• developing and implementing a provincial freight transportation plan that considers ways to mitigate the impacts of congestion on truck movements, including truck-only lanes, traffic incident management, incentives for freight shippers and receivers to extend hours of operation, and by working with municipalities to support goods movement through improved bylaws and designated truck routes; and

      • working with Port Metro Vancouver and its terminal operators to reduce number of empty trips and identify reservation policies that cause idling and wait times for trucks.

  7. Dismantling environmental equipment (May 2012)

    • The federal ministers of Environment and Transport should take steps to understand the extent of the practice of disengaging environmental controls on heavy duty diesel engines, and identify the appropriate enforcement activities and penalties for those companies and individuals engaged in this illegal activity.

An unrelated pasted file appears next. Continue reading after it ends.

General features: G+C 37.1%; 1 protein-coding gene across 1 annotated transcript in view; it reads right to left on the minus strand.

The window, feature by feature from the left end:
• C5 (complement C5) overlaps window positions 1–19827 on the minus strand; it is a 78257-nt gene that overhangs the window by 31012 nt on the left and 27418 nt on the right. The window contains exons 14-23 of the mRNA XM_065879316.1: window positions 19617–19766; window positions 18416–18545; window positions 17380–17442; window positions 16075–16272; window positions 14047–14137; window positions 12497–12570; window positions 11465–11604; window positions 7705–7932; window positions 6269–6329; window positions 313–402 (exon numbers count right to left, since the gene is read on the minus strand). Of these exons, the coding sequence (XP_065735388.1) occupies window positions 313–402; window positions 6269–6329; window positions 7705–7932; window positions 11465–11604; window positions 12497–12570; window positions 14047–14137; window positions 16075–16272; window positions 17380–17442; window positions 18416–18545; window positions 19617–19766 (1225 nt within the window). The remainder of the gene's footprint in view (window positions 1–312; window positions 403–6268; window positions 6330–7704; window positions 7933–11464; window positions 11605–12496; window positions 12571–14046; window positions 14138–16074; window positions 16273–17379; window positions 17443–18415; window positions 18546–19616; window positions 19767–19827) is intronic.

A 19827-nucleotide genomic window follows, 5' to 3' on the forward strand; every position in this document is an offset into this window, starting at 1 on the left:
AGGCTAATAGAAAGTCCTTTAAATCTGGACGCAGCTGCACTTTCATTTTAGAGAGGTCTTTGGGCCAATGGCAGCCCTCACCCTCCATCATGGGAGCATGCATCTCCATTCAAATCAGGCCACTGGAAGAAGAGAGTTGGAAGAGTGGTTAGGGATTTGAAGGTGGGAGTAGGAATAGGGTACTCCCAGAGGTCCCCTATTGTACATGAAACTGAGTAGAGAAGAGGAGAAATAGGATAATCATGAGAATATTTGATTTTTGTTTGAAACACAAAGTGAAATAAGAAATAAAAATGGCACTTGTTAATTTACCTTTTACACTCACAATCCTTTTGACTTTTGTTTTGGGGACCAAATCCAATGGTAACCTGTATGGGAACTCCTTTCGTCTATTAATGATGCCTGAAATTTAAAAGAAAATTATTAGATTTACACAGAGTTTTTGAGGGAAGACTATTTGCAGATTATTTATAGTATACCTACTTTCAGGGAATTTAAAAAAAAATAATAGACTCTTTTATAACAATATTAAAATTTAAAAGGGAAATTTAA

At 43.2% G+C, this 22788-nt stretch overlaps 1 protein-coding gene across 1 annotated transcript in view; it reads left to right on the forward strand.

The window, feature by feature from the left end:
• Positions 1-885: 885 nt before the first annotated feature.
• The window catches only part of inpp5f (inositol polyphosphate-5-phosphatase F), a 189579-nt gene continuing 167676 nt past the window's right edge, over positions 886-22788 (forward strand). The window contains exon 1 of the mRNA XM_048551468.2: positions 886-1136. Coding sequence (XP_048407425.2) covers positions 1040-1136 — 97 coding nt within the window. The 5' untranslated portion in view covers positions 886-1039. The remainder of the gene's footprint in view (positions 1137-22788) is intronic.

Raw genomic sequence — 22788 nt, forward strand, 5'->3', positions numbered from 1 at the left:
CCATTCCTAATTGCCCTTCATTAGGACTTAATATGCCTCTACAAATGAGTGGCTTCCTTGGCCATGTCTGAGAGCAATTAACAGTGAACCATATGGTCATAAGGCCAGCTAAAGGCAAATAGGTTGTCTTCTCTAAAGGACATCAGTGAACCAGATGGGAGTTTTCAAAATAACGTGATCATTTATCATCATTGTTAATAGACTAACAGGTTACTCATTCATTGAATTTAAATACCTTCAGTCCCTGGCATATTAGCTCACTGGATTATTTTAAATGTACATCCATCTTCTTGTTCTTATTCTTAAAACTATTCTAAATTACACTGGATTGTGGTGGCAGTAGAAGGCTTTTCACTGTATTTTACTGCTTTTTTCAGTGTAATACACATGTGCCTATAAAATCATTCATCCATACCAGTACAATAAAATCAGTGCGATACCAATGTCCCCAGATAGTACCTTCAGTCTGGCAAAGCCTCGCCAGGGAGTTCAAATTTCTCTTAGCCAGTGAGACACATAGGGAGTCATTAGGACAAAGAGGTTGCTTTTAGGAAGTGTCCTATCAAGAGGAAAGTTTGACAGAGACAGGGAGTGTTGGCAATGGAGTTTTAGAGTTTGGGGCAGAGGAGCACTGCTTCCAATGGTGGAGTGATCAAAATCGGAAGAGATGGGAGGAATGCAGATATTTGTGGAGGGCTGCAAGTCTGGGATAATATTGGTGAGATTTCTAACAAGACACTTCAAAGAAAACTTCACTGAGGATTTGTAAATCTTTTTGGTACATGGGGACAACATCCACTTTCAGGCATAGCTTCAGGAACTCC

8. Heavy duty vehicle emissions testing (1994)

    • AirCare type emissions testing should not be applied to heavy commercial vehicles on the grounds that it would be onerous and costly to the industry, and unnecessary because a) as older vehicles are retired and replaced with newer, less-polluting equipment, emissions will naturally decline and b) experience elsewhere suggests the failure rate would be less than 5 percent.

  9. Biodiesel – Renewable Fuel Requirement (September 2008)

    • BC should adopt a standard of 2 percent biodiesel aligning it with the federal standard. Failing that, the provincial government should set the provincial bio-diesel standard at no more than 5 percent, as opposed to a province-wide average of 5 percent.

    • All available fuels should be as energy intensive as possible to allow the industry to be as fuel-efficient as possible.

    • Fuel retailers should be required to label the bio-diesel on pumps to allow commercial vehicle operators to make informed decision regarding choice of fuel.